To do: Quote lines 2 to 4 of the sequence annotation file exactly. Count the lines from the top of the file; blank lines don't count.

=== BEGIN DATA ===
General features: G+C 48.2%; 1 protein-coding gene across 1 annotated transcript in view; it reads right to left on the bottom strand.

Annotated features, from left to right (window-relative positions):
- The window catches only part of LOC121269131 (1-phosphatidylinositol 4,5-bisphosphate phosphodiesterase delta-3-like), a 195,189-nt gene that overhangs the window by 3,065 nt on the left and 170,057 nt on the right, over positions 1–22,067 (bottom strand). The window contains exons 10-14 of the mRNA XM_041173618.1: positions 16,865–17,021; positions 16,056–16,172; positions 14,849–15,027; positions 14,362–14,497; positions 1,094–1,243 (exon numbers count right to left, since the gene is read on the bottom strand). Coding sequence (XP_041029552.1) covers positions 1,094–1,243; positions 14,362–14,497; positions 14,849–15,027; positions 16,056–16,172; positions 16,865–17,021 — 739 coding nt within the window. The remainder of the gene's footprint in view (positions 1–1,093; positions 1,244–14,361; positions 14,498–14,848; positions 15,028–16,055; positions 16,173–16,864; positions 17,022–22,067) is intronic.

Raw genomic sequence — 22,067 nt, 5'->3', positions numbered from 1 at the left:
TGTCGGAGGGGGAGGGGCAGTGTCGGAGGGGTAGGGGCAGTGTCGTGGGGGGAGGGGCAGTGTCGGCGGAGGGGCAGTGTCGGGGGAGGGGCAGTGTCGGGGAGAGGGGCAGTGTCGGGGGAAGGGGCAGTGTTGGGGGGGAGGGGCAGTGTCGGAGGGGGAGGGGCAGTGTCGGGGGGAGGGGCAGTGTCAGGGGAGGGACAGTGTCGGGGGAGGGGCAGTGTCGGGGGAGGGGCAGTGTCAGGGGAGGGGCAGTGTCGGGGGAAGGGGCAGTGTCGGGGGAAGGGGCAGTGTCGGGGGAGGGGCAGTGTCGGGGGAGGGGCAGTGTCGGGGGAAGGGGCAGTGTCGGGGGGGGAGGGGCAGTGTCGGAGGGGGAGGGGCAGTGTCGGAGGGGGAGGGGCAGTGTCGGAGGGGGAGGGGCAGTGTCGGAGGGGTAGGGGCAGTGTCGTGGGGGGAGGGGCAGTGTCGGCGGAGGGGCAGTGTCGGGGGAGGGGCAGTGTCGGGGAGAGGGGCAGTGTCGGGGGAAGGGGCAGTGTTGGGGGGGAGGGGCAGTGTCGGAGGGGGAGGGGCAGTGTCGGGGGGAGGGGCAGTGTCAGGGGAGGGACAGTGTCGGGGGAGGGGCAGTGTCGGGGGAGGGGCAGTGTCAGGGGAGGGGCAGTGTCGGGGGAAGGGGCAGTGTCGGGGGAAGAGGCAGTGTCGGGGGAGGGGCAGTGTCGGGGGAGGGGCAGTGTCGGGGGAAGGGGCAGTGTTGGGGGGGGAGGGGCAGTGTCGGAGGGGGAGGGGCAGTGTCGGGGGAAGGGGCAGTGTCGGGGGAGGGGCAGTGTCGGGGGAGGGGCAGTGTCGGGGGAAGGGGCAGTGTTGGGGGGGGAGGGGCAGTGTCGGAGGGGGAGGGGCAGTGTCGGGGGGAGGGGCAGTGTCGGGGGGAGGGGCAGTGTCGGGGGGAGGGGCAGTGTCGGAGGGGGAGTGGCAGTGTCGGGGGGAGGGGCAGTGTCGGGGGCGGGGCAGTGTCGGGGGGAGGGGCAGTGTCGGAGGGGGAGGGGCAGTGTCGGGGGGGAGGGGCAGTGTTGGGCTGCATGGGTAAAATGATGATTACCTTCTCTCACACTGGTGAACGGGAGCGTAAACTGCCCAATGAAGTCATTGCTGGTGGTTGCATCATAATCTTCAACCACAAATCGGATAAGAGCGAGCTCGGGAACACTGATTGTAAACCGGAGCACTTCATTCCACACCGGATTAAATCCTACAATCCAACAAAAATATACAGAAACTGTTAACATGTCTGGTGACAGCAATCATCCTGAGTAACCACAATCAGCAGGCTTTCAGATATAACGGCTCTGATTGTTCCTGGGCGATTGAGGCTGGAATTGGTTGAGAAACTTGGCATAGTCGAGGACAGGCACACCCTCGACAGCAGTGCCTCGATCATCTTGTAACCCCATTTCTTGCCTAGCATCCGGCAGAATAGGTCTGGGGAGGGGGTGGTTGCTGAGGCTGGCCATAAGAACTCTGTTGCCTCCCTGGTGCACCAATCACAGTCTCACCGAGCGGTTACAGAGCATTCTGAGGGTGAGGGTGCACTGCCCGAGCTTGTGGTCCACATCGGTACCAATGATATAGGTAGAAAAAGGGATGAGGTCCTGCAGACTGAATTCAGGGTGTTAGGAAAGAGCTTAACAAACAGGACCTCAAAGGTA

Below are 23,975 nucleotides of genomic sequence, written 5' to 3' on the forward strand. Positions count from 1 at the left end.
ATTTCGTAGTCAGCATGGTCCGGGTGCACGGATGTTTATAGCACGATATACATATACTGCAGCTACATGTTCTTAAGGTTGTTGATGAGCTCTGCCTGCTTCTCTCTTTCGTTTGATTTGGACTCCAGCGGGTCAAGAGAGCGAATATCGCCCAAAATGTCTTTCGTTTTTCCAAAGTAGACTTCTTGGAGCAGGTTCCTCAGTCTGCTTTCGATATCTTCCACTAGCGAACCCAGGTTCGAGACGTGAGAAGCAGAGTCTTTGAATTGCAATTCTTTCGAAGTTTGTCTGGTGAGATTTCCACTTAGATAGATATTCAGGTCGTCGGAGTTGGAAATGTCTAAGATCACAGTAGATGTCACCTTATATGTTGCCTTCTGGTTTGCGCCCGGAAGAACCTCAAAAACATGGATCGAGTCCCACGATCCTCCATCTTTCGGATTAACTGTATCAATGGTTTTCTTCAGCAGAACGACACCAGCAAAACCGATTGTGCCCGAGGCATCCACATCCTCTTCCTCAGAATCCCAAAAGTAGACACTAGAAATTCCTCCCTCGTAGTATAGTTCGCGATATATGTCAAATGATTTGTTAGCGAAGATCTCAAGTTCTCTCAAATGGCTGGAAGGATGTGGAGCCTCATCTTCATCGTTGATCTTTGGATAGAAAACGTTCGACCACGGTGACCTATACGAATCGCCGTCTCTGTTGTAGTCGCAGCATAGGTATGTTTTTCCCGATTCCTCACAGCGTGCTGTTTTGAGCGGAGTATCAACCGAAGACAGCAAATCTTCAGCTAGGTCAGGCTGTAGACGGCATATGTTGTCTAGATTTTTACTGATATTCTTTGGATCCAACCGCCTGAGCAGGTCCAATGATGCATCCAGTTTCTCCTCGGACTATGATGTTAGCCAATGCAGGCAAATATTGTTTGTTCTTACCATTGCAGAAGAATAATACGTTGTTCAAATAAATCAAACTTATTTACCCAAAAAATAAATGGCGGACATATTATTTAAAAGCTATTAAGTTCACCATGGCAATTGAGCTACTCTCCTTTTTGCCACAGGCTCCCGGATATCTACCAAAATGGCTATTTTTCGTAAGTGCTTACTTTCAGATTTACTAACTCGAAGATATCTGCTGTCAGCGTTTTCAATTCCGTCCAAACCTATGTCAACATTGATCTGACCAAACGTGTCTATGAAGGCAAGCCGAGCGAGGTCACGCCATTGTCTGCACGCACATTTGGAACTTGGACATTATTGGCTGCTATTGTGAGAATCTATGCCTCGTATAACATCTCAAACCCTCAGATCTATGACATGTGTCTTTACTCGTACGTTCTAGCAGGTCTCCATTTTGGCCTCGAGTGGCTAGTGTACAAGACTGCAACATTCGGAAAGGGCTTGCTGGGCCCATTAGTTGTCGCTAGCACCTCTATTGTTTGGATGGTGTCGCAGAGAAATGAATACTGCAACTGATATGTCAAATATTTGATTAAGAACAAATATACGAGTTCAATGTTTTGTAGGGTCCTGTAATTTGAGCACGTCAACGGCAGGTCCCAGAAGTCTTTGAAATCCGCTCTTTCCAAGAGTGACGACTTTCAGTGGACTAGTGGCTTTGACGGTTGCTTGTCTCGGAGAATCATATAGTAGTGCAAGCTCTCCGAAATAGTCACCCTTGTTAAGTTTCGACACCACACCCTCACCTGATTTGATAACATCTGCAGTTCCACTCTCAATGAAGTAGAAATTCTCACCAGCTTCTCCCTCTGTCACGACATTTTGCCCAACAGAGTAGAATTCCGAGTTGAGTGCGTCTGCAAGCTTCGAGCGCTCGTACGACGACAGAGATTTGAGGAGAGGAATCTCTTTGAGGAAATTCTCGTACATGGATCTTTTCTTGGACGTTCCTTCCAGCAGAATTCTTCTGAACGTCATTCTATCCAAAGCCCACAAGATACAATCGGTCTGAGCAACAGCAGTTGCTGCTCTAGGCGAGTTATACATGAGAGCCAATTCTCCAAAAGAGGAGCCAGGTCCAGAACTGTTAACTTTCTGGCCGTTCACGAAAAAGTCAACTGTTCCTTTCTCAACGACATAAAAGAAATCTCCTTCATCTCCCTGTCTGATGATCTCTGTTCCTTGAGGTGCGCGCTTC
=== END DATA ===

Annotated features, from left to right (window-relative positions):
- The window catches only part of LOC121269131 (1-phosphatidylinositol 4,5-bisphosphate phosphodiesterase delta-3-like), a 195,189-nt gene that overhangs the window by 3,065 nt on the left and 170,057 nt on the right, over positions 1–22,067 (bottom strand). The window contains exons 10-14 of the mRNA XM_041173618.1: positions 16,865–17,021; positions 16,056–16,172; positions 14,849–15,027; positions 14,362–14,497; positions 1,094–1,243 (exon numbers count right to left, since the gene is read on the bottom strand). Coding sequence (XP_041029552.1) covers positions 1,094–1,243; positions 14,362–14,497; positions 14,849–15,027; positions 16,056–16,172; positions 16,865–17,021 — 739 coding nt within the window. The remainder of the gene's footprint in view (positions 1–1,093; positions 1,244–14,361; positions 14,498–14,848; positions 15,028–16,055; positions 16,173–16,864; positions 17,022–22,067) is intronic.

Raw genomic sequence — 22,067 nt, 5'->3', positions numbered from 1 at the left: